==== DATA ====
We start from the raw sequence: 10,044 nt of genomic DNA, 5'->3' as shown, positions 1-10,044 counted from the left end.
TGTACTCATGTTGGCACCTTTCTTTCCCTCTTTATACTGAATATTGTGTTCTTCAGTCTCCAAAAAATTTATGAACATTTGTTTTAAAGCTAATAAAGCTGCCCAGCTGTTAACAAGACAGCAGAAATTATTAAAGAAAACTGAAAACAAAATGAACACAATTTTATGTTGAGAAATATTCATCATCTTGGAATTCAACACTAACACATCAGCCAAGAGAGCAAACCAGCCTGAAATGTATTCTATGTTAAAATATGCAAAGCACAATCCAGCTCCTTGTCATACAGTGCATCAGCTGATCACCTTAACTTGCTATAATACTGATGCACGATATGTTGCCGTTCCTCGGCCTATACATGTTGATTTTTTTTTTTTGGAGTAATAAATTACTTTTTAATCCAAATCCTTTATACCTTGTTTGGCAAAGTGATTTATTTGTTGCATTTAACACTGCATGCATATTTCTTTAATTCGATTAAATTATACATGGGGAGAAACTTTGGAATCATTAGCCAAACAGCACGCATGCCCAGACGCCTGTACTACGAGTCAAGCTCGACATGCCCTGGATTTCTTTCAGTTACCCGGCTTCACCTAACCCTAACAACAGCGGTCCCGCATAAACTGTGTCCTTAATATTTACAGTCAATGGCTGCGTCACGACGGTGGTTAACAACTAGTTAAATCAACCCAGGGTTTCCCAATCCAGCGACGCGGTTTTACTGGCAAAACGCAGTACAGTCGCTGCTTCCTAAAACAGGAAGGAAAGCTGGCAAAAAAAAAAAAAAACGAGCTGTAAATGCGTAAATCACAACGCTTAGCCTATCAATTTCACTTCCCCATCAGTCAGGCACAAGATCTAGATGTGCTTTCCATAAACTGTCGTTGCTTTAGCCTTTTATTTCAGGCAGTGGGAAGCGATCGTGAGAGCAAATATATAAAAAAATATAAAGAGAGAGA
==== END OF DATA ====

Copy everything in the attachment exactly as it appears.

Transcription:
We start from the raw sequence: 10,044 nt of genomic DNA, 5'->3' as shown, positions 1-10,044 counted from the left end.
TGTACTCATGTTGGCACCTTTCTTTCCCTCTTTATACTGAATATTGTGTTCTTCAGTCTCCAAAAAATTTATGAACATTTGTTTTAAAGCTAATAAAGCTGCCCAGCTGTTAACAAGACAGCAGAAATTATTAAAGAAAACTGAAAACAAAATGAACACAATTTTATGTTGAGAAATATTCATCATCTTGGAATTCAACACTAACACATCAGCCAAGAGAGCAAACCAGCCTGAAATGTATTCTATGTTAAAATATGCAAAGCACAATCCAGCTCCTTGTCATACAGTGCATCAGCTGATCACCTTAACTTGCTATAATACTGATGCACGATATGTTGCCGTTCCTCGGCCTATACATGTTGATTTTTTTTTTTTGGAGTAATAAATTACTTTTTAATCCAAATCCTTTATACCTTGTTTGGCAAAGTGATTTATTTGTTGCATTTAACACTGCATGCATATTTCTTTAATTCGATTAAATTATACATGGGGAGAAACTTTGGAATCATTAGCCAAACAGCACGCATGCCCAGACGCCTGTACTACGAGTCAAGCTCGACATGCCCTGGATTTCTTTCAGTTACCCGGCTTCACCTAACCCTAACAACAGCGGTCCCGCATAAACTGTGTCCTTAATATTTACAGTCAATGGCTGCGTCACGACGGTGGTTAACAACTAGTTAAATCAACCCAGGGTTTCCCAATCCAGCGACGCGGTTTTACTGGCAAAACGCAGTACAGTCGCTGCTTCCTAAAACAGGAAGGAAAGCTGGCAAAAAAAAAAAAAAACGAGCTGTAAATGCGTAAATCACAACGCTTAGCCTATCAATTTCACTTCCCCATCAGTCAGGCACAAGATCTAGATGTGCTTTCCATAAACTGTCGTTGCTTTAGCCTTTTATTTCAGGCAGTGGGAAGCGATCGTGAGAGCAAATATATAAAAAAATATAAAGAGAGAGA